Pre-Colonial Peruvian Religiosity and its Evolution during the Extirpation Period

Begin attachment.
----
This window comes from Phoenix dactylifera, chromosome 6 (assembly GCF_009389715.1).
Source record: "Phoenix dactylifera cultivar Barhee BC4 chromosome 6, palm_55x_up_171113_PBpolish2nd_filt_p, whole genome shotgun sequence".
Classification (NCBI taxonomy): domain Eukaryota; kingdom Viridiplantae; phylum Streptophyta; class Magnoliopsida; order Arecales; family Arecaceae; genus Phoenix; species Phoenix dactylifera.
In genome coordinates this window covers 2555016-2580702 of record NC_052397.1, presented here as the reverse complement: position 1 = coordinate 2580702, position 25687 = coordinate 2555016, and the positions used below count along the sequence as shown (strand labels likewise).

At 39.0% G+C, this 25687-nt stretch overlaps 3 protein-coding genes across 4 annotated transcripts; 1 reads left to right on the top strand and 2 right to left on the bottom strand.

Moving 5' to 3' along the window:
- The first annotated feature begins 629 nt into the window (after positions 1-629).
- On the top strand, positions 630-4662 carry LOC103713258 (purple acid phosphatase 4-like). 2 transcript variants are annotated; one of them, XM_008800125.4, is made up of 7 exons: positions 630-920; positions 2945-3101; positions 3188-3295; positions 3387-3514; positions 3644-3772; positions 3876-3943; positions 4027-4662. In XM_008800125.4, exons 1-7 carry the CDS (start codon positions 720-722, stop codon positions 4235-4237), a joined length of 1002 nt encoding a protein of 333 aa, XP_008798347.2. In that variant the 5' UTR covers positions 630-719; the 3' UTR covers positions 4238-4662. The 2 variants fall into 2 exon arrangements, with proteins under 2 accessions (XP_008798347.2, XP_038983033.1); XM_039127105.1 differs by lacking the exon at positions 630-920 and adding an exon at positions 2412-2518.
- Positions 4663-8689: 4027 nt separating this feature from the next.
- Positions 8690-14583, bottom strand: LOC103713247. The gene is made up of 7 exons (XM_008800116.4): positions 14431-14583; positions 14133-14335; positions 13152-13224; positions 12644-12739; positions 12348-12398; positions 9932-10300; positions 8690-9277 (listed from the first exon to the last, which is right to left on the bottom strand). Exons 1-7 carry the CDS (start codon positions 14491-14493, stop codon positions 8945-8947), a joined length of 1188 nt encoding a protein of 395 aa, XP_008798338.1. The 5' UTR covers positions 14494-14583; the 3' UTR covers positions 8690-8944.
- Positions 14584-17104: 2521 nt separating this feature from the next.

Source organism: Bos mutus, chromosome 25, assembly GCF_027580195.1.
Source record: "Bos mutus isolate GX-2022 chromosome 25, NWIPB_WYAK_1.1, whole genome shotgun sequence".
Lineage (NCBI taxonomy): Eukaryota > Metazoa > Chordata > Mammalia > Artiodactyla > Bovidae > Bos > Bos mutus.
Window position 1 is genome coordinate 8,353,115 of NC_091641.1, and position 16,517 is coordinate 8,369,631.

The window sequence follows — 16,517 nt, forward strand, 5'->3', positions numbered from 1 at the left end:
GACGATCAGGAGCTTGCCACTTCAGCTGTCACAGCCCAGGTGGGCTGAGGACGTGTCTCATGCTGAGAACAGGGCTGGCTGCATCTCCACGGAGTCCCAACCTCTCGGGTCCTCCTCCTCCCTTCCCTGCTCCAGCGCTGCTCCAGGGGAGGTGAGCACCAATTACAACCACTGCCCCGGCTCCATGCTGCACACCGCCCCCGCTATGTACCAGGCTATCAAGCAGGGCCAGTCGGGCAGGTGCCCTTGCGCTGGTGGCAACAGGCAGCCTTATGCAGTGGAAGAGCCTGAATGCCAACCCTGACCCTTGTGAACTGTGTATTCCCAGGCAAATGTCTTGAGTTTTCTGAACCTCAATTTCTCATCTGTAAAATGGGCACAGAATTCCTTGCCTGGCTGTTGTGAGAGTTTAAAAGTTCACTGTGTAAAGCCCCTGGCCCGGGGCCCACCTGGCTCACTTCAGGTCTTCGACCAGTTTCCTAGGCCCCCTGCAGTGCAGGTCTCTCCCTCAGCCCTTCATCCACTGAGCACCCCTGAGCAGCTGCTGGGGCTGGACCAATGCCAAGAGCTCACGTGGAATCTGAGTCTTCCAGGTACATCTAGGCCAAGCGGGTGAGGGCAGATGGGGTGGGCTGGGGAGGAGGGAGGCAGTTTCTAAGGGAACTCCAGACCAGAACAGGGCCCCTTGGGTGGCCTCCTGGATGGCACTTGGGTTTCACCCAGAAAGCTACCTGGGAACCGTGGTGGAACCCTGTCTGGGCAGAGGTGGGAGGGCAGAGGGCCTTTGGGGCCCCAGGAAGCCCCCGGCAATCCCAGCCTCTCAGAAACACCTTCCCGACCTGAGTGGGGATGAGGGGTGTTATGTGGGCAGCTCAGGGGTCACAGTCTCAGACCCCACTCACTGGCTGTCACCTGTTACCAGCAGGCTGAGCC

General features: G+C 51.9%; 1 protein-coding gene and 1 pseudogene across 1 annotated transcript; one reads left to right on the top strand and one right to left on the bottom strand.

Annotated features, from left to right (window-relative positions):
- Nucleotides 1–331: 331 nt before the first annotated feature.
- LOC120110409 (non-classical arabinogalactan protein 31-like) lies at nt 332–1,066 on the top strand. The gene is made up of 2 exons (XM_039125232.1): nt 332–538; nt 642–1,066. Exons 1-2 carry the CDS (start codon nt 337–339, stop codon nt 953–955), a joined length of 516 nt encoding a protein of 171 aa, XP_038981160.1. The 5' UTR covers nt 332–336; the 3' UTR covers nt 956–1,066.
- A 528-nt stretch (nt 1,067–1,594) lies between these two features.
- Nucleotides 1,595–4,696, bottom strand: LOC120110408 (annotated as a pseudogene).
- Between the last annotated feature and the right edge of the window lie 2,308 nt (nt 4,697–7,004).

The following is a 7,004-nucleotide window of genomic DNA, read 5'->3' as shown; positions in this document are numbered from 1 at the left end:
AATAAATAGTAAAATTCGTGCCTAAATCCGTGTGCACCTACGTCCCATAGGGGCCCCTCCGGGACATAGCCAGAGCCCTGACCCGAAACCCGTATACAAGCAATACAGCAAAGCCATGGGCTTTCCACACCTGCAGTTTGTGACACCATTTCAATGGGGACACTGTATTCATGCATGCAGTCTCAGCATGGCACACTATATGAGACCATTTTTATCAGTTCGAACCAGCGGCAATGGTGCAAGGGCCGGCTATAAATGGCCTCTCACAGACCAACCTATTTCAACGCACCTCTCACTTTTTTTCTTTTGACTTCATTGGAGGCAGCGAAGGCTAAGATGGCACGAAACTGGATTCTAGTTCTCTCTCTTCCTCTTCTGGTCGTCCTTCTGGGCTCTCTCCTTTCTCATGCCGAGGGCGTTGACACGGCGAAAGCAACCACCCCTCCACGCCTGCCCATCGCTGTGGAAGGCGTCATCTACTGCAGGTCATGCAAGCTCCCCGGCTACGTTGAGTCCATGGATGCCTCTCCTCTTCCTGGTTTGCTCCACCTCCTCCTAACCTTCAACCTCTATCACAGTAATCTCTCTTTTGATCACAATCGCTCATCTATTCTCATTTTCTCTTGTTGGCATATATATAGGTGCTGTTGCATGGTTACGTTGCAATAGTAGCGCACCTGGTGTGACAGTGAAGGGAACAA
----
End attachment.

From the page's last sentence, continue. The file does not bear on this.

The most basic concept of pre-colonial Andean religion, which is still present today, is probably that of the huaca. According to Brundage, "a huaca [is] both a localization of power and the power itself resident in an object, a mountain, a grave, an ancestral mummy, a ceremonial city, a shrine, a sacred tree, cave, spring, or lake of origination...", etc. (Sharon 170). Most basically, these largely naturalistic monuments are sacred because they are considered to be "the creative manifestation of Panchamama," who Brundage deems to be the most central, basic, and ancient Andean deity. Indeed, it is believed that huacas "manifest in the earth and in stone...the very flesh of the Mother" (282). Devotion to local huacas was/is common, and many curanderos and shamans continue to derive their power from these holy sites. However, these indigenous practices posed an interesting dilemma for Catholic Spain when it began its colonization. The query surrounded the official definition of idolatry, superstition, and custom. Throughout Catholic history these terms have taken on different meanings for different theologians, at times blending with one another, and at others defined as vastly distinct. How one defines and interprets these terms is crucial, for it affects the punishment (or lack thereof) to be exacted on the perpetrator (Griffiths, 49-55). During the time of the Extirpation, ecclesiastical opinion was largely split over precisely which practices were idolatrous or superstitious (both of which required reprimands) and which ones were merely native custom (which were allowed to continue without punishment). This divergence of opinion allowed each parish leader to report various occurrences according to his subjective opinion of what activity fell under what category (57). More zealous priests, then, attempted to fundamentally alter the supernatural realm of the Andeans via punitive means. This approach was quite foreign to the natives, for "the 'spiritual conquest' of Peru had always been, in effect, little more than a religious decapitation" in which the conquering group would assimilate pre-existing ideologies and supplant the "highest god" in said pantheon with their central deity (8). In these regions, folk practices were suppressed, at times violently, and many individuals who engaged in traditional practices were subject to intense scrutiny and punishment (as Griffiths's book examines in detail). However, in other, more tolerant areas, most indigenous customs were permitted, especially if they assumed a "Christian guise.” Thus, violent Catholic infringement upon native belief structures was geographically variable, and created an atmosphere in which selective assimilation of Christian beliefs could occur. The newly appropriated Catholicism, strained through pre-Christian belief complexes, took on a distinctly Andean flavor. Huacas began to be associated with saints, and the line between "Christianity" and "custom" became visibly blurred (23). Clearly then, "the achievement of the native synthesis was not that it defeated Christianity but that...its distinctive logic and conception of reality were renewed" in a new symbolic form (28).